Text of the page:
Friday, February 11, 2005

This week in SCIENCE

In the current issue of Science 11 February 2005, Vol 307 No 5711

Independent Origins of Middle Ear Bones in Monotremes and Therians
Thomas H. Rich, James A. Hopson, Anne M. Musser, Timothy F. Flannery, and Patricia Vickers-Rich
science 11 February 2005: 910-914.

News.Com.Au reports that a 115 million-year-old fossil dentary(lower jaw) of a monotreme was found on Victoria's south-east coast by a team of researchers and volunteers from Monash University and Melbourne Museum in 2002. Teinolophos has a large groove on its dentary which indicates that the smaller bones that would become the middle ear bones of modern mammals had not yet detached (modern mammals have three while birds and reptiles have only one).

Teinolophos lived after monotremes split from the more derived placental and marsupial mammalian groups. Its dentary structure, along with its place in the evolutionary tree, hints that a common ancestor to all these mammals lacked the special three-bone ear structure and that this complex structure evolved twice in two separate mammalian lineages.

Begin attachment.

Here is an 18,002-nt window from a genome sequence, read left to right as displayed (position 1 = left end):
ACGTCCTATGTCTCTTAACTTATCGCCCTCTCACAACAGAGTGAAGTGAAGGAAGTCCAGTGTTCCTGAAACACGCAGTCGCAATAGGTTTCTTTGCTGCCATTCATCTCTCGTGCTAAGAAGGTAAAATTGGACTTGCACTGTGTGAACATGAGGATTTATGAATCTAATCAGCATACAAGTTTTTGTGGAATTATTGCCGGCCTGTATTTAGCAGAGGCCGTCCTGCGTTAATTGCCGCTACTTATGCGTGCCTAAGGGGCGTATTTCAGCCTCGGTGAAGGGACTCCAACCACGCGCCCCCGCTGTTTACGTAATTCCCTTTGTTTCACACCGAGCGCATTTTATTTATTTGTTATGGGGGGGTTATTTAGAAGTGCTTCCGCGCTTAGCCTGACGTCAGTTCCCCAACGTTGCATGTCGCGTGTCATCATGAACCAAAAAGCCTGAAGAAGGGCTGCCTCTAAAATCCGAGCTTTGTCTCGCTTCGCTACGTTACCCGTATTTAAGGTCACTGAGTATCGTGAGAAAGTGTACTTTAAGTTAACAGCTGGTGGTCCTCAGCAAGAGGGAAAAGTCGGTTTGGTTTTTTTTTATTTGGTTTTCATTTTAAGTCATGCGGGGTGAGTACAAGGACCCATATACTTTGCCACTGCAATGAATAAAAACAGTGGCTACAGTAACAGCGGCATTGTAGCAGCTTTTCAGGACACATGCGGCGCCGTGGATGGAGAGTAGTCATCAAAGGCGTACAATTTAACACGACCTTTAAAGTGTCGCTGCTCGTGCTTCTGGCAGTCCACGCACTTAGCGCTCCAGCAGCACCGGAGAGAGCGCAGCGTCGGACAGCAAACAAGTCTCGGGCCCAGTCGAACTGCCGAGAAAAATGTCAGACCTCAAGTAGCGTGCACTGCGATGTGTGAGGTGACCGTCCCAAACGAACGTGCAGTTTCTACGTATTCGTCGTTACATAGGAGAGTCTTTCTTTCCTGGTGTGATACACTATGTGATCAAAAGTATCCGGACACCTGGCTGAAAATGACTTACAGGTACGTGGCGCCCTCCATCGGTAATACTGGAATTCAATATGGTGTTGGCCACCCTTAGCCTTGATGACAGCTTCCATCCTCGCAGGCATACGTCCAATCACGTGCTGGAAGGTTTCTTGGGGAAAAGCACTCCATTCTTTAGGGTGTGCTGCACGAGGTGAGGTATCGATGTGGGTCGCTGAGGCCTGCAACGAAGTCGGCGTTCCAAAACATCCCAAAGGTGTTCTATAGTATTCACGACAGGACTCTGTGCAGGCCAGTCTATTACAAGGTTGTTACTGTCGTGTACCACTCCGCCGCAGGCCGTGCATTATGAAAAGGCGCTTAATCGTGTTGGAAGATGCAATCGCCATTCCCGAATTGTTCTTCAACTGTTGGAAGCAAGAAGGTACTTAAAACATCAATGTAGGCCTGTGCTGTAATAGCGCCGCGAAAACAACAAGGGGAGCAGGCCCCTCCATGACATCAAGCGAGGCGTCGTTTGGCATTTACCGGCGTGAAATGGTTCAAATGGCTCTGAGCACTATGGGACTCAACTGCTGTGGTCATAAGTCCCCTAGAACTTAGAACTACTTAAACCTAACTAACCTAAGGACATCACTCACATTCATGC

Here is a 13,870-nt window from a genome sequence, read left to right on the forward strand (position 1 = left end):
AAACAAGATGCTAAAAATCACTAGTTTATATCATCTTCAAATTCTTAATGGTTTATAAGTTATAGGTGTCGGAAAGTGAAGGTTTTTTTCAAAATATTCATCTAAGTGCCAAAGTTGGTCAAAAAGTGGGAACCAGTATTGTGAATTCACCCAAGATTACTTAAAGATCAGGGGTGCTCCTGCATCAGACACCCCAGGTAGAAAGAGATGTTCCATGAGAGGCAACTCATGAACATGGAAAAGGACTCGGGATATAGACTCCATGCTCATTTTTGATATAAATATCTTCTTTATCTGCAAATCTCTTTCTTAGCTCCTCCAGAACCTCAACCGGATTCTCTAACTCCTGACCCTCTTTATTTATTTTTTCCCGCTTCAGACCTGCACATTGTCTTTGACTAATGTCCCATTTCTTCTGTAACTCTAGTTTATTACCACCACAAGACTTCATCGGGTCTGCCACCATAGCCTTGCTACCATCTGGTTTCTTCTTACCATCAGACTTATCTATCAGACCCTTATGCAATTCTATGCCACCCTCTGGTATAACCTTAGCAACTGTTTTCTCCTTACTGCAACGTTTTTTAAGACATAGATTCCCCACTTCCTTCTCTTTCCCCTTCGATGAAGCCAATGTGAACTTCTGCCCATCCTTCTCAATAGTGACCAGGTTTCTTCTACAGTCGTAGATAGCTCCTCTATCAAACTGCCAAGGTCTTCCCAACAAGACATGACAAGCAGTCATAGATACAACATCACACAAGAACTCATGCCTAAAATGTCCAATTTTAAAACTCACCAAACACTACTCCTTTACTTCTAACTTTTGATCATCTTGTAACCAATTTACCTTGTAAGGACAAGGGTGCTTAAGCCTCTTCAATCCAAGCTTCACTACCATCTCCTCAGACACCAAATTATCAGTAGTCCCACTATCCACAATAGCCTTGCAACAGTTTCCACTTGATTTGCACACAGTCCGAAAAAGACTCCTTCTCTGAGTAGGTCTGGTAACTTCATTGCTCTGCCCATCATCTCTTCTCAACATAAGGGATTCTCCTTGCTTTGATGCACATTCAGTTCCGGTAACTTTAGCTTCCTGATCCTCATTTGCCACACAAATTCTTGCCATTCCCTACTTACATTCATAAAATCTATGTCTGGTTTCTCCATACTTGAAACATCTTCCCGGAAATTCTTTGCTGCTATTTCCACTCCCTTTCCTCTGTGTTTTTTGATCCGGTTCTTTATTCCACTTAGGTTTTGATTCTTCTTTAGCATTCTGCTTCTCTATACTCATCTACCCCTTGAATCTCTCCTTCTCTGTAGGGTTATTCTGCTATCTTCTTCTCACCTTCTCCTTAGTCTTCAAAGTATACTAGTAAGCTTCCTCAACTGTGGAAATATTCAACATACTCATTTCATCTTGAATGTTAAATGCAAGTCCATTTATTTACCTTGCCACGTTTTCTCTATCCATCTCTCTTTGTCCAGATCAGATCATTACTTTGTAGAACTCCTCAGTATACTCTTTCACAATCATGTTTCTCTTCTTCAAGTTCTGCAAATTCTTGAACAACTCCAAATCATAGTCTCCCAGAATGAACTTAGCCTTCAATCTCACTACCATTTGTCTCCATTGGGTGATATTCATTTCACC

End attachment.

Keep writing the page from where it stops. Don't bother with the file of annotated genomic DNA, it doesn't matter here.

New Study Affirms Reliability of Fossil Record

Shell Composition Has No Net Impact on Large-Scale Evolutionary Patterns in Mollusks
Susan M. Kidwell
Science 11 February 2005: 914-917.

Dr. Susan Kidwell of the University of Chicago reports that the 500 million year old record of marine bivalues gives an accurate picture of the pattern of evolution in these animals. Her work did not support the previously expressed opinions that a differential resistance to decay amongst the various types of shells would bias the groups recovered from the fossils record.
"The broad outlines of the bivalve record can be counted on as a reliable picture of evolutionary history," said Kidwell, whose work was supported by a grant from the National Science Foundation.